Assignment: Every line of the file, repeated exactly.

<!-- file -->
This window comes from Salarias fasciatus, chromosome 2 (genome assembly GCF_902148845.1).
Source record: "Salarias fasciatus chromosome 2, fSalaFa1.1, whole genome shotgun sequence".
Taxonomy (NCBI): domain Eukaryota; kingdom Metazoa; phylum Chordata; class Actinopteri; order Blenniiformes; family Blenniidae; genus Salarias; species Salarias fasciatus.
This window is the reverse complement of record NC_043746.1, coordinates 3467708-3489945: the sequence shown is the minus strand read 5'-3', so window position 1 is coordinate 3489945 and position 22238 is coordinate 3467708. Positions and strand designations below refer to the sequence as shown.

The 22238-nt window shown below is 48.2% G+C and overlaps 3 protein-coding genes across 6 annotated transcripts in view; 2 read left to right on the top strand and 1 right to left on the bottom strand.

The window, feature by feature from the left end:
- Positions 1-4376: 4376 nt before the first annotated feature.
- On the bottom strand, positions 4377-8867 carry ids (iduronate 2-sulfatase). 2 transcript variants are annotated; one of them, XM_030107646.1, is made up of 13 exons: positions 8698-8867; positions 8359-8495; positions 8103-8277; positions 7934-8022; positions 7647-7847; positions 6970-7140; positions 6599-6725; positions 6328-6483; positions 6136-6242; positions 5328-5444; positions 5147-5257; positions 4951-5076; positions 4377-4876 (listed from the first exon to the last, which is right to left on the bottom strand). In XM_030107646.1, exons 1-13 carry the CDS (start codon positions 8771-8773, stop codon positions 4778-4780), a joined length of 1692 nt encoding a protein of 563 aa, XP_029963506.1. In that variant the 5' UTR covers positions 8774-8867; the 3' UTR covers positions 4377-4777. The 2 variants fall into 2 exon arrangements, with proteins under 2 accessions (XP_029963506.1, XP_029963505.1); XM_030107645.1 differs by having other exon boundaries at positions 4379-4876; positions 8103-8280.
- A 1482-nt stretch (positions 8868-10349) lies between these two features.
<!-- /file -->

This window comes from Salarias fasciatus, chromosome 2 (genome assembly GCF_902148845.1).
Source record: "Salarias fasciatus chromosome 2, fSalaFa1.1, whole genome shotgun sequence".
Taxonomy (NCBI): domain Eukaryota; kingdom Metazoa; phylum Chordata; class Actinopteri; order Blenniiformes; family Blenniidae; genus Salarias; species Salarias fasciatus.
This window is the reverse complement of record NC_043746.1, coordinates 3467708-3489945: the sequence shown is the minus strand read 5'-3', so window position 1 is coordinate 3489945 and position 22238 is coordinate 3467708. Positions and strand designations below refer to the sequence as shown.

The 22238-nt window shown below is 48.2% G+C and overlaps 3 protein-coding genes across 6 annotated transcripts in view; 2 read left to right on the top strand and 1 right to left on the bottom strand.

The window, feature by feature from the left end:
- Positions 1-4376: 4376 nt before the first annotated feature.
- On the bottom strand, positions 4377-8867 carry ids (iduronate 2-sulfatase). 2 transcript variants are annotated; one of them, XM_030107646.1, is made up of 13 exons: positions 8698-8867; positions 8359-8495; positions 8103-8277; positions 7934-8022; positions 7647-7847; positions 6970-7140; positions 6599-6725; positions 6328-6483; positions 6136-6242; positions 5328-5444; positions 5147-5257; positions 4951-5076; positions 4377-4876 (listed from the first exon to the last, which is right to left on the bottom strand). In XM_030107646.1, exons 1-13 carry the CDS (start codon positions 8771-8773, stop codon positions 4778-4780), a joined length of 1692 nt encoding a protein of 563 aa, XP_029963506.1. In that variant the 5' UTR covers positions 8774-8867; the 3' UTR covers positions 4377-4777. The 2 variants fall into 2 exon arrangements, with proteins under 2 accessions (XP_029963506.1, XP_029963505.1); XM_030107645.1 differs by having other exon boundaries at positions 4379-4876; positions 8103-8280.
- A 1482-nt stretch (positions 8868-10349) lies between these two features.